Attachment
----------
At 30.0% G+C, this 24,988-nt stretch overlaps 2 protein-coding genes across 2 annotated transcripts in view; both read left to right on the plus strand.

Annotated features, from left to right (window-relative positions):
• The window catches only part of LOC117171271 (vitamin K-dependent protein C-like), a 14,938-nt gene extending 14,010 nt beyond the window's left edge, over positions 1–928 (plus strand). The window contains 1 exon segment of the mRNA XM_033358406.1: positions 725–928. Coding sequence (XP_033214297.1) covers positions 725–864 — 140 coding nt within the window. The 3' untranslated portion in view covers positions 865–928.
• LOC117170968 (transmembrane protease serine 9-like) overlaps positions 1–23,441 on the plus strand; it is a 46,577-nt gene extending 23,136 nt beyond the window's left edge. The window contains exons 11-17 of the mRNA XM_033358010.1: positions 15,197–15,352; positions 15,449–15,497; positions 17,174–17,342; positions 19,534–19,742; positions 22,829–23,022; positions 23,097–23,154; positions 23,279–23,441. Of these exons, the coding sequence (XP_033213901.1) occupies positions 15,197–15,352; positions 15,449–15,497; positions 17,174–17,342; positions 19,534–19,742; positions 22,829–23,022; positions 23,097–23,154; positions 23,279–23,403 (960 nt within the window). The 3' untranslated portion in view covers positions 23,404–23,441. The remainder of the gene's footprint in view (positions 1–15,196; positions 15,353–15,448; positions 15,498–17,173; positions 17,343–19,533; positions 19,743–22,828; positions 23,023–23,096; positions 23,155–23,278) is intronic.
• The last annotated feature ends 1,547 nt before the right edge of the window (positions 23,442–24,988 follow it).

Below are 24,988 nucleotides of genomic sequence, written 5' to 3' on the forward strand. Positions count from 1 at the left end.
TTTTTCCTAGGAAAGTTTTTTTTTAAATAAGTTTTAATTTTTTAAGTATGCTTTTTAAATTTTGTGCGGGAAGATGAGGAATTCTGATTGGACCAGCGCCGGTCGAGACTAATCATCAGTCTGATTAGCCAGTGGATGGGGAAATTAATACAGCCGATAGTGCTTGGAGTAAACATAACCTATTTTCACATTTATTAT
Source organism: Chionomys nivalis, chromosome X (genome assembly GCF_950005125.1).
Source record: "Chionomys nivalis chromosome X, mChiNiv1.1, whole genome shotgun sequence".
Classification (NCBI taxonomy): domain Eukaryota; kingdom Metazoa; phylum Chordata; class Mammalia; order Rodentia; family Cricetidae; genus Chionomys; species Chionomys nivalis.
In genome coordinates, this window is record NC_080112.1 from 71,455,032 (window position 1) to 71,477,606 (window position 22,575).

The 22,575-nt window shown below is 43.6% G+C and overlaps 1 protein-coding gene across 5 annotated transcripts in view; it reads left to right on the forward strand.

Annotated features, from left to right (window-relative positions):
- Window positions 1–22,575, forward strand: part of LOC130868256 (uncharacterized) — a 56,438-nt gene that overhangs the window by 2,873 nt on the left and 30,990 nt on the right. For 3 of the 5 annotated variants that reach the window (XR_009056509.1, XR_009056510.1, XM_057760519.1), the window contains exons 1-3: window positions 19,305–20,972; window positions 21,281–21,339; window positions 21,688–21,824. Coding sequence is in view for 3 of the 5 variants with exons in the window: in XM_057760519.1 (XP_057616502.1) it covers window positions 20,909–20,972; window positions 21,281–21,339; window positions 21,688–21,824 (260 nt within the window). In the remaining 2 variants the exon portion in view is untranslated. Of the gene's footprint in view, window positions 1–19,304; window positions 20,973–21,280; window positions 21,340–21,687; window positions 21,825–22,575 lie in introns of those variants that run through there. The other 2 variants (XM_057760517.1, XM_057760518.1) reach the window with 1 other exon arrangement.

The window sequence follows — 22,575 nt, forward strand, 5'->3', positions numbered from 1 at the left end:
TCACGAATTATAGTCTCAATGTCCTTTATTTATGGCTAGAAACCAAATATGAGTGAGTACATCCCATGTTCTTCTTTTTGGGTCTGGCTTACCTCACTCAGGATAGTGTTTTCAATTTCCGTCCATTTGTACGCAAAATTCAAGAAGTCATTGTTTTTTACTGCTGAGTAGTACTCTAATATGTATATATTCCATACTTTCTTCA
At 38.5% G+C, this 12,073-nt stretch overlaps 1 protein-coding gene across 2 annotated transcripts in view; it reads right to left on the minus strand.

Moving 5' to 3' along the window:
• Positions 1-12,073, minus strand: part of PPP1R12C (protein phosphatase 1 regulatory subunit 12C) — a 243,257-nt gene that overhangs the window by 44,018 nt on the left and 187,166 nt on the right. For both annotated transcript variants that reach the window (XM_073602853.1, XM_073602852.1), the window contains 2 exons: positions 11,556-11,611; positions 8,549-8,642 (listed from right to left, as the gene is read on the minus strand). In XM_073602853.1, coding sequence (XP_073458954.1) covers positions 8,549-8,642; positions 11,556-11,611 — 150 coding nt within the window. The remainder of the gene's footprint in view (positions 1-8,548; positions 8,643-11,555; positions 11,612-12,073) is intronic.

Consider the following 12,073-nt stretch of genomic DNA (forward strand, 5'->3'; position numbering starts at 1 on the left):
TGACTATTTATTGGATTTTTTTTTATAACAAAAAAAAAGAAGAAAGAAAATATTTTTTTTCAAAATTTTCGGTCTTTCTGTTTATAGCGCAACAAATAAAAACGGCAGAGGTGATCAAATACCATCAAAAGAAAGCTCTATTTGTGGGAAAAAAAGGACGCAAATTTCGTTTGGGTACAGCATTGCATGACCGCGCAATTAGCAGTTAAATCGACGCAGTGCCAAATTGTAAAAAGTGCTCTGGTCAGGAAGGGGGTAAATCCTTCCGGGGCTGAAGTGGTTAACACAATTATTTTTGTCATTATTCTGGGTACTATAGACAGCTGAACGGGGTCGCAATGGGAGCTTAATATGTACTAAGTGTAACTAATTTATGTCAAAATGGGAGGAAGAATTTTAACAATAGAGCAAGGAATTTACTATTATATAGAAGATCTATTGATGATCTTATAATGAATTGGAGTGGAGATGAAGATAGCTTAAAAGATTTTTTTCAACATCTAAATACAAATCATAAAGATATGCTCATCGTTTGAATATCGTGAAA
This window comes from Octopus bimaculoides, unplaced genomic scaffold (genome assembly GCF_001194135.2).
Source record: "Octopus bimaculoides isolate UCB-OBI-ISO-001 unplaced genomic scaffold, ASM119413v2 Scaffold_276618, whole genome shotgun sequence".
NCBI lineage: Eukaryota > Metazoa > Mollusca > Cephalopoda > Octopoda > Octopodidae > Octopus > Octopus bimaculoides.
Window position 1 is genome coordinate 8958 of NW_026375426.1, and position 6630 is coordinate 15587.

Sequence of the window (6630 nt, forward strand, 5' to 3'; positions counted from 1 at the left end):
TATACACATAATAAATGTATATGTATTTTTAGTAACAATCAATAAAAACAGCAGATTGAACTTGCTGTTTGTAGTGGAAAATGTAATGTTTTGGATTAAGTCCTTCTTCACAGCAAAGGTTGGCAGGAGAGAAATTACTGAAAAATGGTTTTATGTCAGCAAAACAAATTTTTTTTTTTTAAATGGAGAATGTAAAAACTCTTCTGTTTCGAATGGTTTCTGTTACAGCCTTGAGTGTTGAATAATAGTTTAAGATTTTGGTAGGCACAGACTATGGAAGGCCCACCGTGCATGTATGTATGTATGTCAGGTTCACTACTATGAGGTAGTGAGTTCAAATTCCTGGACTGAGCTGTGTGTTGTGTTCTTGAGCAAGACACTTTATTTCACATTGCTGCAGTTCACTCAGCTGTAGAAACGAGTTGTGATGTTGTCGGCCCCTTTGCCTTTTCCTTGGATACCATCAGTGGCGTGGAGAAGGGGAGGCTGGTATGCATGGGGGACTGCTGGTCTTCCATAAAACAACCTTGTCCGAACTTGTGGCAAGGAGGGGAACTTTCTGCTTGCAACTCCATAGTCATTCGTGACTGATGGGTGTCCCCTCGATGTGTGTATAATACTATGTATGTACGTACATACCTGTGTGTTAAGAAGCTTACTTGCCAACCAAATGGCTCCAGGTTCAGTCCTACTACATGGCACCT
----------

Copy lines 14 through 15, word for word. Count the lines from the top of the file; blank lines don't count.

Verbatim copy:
- Window positions 1–22,575, forward strand: part of LOC130868256 (uncharacterized) — a 56,438-nt gene that overhangs the window by 2,873 nt on the left and 30,990 nt on the right. For 3 of the 5 annotated variants that reach the window (XR_009056509.1, XR_009056510.1, XM_057760519.1), the window contains exons 1-3: window positions 19,305–20,972; window positions 21,281–21,339; window positions 21,688–21,824. Coding sequence is in view for 3 of the 5 variants with exons in the window: in XM_057760519.1 (XP_057616502.1) it covers window positions 20,909–20,972; window positions 21,281–21,339; window positions 21,688–21,824 (260 nt within the window). In the remaining 2 variants the exon portion in view is untranslated. Of the gene's footprint in view, window positions 1–19,304; window positions 20,973–21,280; window positions 21,340–21,687; window positions 21,825–22,575 lie in introns of those variants that run through there. The other 2 variants (XM_057760517.1, XM_057760518.1) reach the window with 1 other exon arrangement.

The window sequence follows — 22,575 nt, forward strand, 5'->3', positions numbered from 1 at the left end: